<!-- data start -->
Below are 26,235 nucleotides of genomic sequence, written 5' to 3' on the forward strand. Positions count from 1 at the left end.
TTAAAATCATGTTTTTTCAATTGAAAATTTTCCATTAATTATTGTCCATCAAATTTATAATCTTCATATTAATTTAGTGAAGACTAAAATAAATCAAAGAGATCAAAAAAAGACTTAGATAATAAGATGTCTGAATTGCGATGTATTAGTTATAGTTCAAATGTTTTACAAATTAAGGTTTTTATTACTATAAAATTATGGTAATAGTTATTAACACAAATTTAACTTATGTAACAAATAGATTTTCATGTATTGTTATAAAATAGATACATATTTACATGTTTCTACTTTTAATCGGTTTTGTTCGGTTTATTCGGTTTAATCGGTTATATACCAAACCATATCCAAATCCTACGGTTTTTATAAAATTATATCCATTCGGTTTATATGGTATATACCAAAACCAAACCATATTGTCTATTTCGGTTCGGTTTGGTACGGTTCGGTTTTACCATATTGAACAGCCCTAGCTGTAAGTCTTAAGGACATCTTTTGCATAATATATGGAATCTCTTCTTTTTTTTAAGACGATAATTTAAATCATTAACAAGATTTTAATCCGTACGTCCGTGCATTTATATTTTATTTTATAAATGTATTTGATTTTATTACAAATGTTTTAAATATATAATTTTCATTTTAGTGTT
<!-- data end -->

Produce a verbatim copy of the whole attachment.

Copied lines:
Below are 26,235 nucleotides of genomic sequence, written 5' to 3' on the forward strand. Positions count from 1 at the left end.
TTAAAATCATGTTTTTTCAATTGAAAATTTTCCATTAATTATTGTCCATCAAATTTATAATCTTCATATTAATTTAGTGAAGACTAAAATAAATCAAAGAGATCAAAAAAAGACTTAGATAATAAGATGTCTGAATTGCGATGTATTAGTTATAGTTCAAATGTTTTACAAATTAAGGTTTTTATTACTATAAAATTATGGTAATAGTTATTAACACAAATTTAACTTATGTAACAAATAGATTTTCATGTATTGTTATAAAATAGATACATATTTACATGTTTCTACTTTTAATCGGTTTTGTTCGGTTTATTCGGTTTAATCGGTTATATACCAAACCATATCCAAATCCTACGGTTTTTATAAAATTATATCCATTCGGTTTATATGGTATATACCAAAACCAAACCATATTGTCTATTTCGGTTCGGTTTGGTACGGTTCGGTTTTACCATATTGAACAGCCCTAGCTGTAAGTCTTAAGGACATCTTTTGCATAATATATGGAATCTCTTCTTTTTTTTAAGACGATAATTTAAATCATTAACAAGATTTTAATCCGTACGTCCGTGCATTTATATTTTATTTTATAAATGTATTTGATTTTATTACAAATGTTTTAAATATATAATTTTCATTTTAGTGTT